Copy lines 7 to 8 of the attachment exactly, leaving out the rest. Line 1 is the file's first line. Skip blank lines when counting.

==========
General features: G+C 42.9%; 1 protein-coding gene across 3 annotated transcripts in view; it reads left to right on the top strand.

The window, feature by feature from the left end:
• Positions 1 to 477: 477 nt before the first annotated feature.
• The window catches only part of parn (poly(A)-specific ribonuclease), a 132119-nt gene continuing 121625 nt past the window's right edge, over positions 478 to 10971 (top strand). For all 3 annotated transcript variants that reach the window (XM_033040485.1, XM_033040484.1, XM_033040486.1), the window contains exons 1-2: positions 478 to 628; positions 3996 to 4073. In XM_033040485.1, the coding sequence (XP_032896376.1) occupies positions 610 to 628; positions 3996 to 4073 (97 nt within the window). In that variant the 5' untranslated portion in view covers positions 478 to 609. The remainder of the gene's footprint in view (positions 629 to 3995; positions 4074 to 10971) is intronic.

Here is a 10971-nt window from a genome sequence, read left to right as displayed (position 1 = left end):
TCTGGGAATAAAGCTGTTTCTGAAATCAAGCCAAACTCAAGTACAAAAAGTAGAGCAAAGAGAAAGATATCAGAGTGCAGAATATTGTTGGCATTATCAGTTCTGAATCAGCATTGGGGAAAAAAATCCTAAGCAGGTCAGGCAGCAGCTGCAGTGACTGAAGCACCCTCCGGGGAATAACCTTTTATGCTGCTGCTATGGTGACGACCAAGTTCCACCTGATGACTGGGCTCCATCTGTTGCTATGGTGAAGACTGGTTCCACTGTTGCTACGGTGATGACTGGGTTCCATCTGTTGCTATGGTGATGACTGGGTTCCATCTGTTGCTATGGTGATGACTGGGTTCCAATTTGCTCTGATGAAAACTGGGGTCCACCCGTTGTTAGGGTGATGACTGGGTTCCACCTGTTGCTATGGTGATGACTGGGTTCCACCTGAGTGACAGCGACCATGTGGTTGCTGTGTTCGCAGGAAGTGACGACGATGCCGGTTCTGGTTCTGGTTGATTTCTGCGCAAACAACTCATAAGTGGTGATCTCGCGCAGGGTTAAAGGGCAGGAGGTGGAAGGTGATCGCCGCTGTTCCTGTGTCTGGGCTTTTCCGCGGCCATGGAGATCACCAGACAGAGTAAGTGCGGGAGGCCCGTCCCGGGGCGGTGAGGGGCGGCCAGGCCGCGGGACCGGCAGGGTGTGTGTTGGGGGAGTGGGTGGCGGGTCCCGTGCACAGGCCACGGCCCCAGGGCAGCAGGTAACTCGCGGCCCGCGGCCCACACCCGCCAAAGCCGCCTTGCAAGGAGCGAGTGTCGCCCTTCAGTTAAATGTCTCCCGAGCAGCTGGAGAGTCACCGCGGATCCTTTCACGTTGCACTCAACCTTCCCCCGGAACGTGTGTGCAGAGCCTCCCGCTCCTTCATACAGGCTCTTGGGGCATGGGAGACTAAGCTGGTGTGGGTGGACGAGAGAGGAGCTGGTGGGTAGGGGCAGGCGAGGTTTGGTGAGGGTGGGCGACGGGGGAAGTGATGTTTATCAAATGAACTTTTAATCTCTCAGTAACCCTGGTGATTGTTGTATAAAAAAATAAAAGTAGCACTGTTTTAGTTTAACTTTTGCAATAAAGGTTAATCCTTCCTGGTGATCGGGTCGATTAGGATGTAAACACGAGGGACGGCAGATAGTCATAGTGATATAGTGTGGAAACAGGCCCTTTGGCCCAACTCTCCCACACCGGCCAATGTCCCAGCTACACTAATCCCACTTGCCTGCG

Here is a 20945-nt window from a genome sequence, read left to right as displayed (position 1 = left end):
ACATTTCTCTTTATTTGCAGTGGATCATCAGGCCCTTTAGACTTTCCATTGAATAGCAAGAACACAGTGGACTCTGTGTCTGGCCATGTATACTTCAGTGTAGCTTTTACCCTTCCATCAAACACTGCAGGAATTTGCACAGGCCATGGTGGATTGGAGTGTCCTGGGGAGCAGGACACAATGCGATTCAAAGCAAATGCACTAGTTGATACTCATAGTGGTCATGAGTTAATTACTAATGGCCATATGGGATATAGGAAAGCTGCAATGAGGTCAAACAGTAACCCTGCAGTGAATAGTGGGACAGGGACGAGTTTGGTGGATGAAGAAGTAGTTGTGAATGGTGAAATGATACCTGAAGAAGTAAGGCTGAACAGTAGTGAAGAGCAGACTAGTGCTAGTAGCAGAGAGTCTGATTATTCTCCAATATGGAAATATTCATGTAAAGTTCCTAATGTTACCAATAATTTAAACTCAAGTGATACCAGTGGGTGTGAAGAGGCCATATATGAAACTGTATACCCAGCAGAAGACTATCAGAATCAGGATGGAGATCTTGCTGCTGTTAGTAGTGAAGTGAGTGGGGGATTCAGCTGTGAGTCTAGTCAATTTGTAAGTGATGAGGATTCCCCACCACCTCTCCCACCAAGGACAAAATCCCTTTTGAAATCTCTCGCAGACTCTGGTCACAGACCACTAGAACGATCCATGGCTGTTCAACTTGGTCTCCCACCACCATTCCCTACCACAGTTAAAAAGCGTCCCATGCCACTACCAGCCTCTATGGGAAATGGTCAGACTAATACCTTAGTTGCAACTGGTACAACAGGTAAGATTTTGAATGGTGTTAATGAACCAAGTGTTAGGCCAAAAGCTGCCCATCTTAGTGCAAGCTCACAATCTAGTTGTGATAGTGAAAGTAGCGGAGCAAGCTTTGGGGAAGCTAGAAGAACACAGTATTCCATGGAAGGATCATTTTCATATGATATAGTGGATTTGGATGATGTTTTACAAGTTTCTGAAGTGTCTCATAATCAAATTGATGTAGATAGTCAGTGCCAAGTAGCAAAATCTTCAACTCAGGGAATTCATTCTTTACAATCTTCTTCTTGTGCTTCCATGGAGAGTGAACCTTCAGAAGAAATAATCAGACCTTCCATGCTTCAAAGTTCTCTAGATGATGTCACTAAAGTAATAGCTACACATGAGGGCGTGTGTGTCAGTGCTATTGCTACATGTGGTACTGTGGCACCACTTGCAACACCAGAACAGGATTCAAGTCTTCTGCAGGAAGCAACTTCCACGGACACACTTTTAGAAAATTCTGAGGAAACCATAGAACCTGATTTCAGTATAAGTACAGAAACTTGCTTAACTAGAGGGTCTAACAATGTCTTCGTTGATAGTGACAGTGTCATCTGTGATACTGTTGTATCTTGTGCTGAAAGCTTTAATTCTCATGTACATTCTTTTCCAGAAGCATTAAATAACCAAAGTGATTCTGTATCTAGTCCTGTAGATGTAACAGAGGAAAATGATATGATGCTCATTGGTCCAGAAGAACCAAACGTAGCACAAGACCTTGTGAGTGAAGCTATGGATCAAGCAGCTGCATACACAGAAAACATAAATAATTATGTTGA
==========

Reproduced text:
Here is a 20945-nt window from a genome sequence, read left to right as displayed (position 1 = left end):
ACATTTCTCTTTATTTGCAGTGGATCATCAGGCCCTTTAGACTTTCCATTGAATAGCAAGAACACAGTGGACTCTGTGTCTGGCCATGTATACTTCAGTGTAGCTTTTACCCTTCCATCAAACACTGCAGGAATTTGCACAGGCCATGGTGGATTGGAGTGTCCTGGGGAGCAGGACACAATGCGATTCAAAGCAAATGCACTAGTTGATACTCATAGTGGTCATGAGTTAATTACTAATGGCCATATGGGATATAGGAAAGCTGCAATGAGGTCAAACAGTAACCCTGCAGTGAATAGTGGGACAGGGACGAGTTTGGTGGATGAAGAAGTAGTTGTGAATGGTGAAATGATACCTGAAGAAGTAAGGCTGAACAGTAGTGAAGAGCAGACTAGTGCTAGTAGCAGAGAGTCTGATTATTCTCCAATATGGAAATATTCATGTAAAGTTCCTAATGTTACCAATAATTTAAACTCAAGTGATACCAGTGGGTGTGAAGAGGCCATATATGAAACTGTATACCCAGCAGAAGACTATCAGAATCAGGATGGAGATCTTGCTGCTGTTAGTAGTGAAGTGAGTGGGGGATTCAGCTGTGAGTCTAGTCAATTTGTAAGTGATGAGGATTCCCCACCACCTCTCCCACCAAGGACAAAATCCCTTTTGAAATCTCTCGCAGACTCTGGTCACAGACCACTAGAACGATCCATGGCTGTTCAACTTGGTCTCCCACCACCATTCCCTACCACAGTTAAAAAGCGTCCCATGCCACTACCAGCCTCTATGGGAAATGGTCAGACTAATACCTTAGTTGCAACTGGTACAACAGGTAAGATTTTGAATGGTGTTAATGAACCAAGTGTTAGGCCAAAAGCTGCCCATCTTAGTGCAAGCTCACAATCTAGTTGTGATAGTGAAAGTAGCGGAGCAAGCTTTGGGGAAGCTAGAAGAACACAGTATTCCATGGAAGGATCATTTTCATATGATATAGTGGATTTGGATGATGTTTTACAAGTTTCTGAAGTGTCTCATAATCAAATTGATGTAGATAGTCAGTGCCAAGTAGCAAAATCTTCAACTCAGGGAATTCATTCTTTACAATCTTCTTCTTGTGCTTCCATGGAGAGTGAACCTTCAGAAGAAATAATCAGACCTTCCATGCTTCAAAGTTCTCTAGATGATGTCACTAAAGTAATAGCTACACATGAGGGCGTGTGTGTCAGTGCTATTGCTACATGTGGTACTGTGGCACCACTTGCAACACCAGAACAGGATTCAAGTCTTCTGCAGGAAGCAACTTCCACGGACACACTTTTAGAAAATTCTGAGGAAACCATAGAACCTGATTTCAGTATAAGTACAGAAACTTGCTTAACTAGAGGGTCTAACAATGTCTTCGTTGATAGTGACAGTGTCATCTGTGATACTGTTGTATCTTGTGCTGAAAGCTTTAATTCTCATGTACATTCTTTTCCAGAAGCATTAAATAACCAAAGTGATTCTGTATCTAGTCCTGTAGATGTAACAGAGGAAAATGATATGATGCTCATTGGTCCAGAAGAACCAAACGTAGCACAAGACCTTGTGAGTGAAGCTATGGATCAAGCAGCTGCATACACAGAAAACATAAATAATTATGTTGA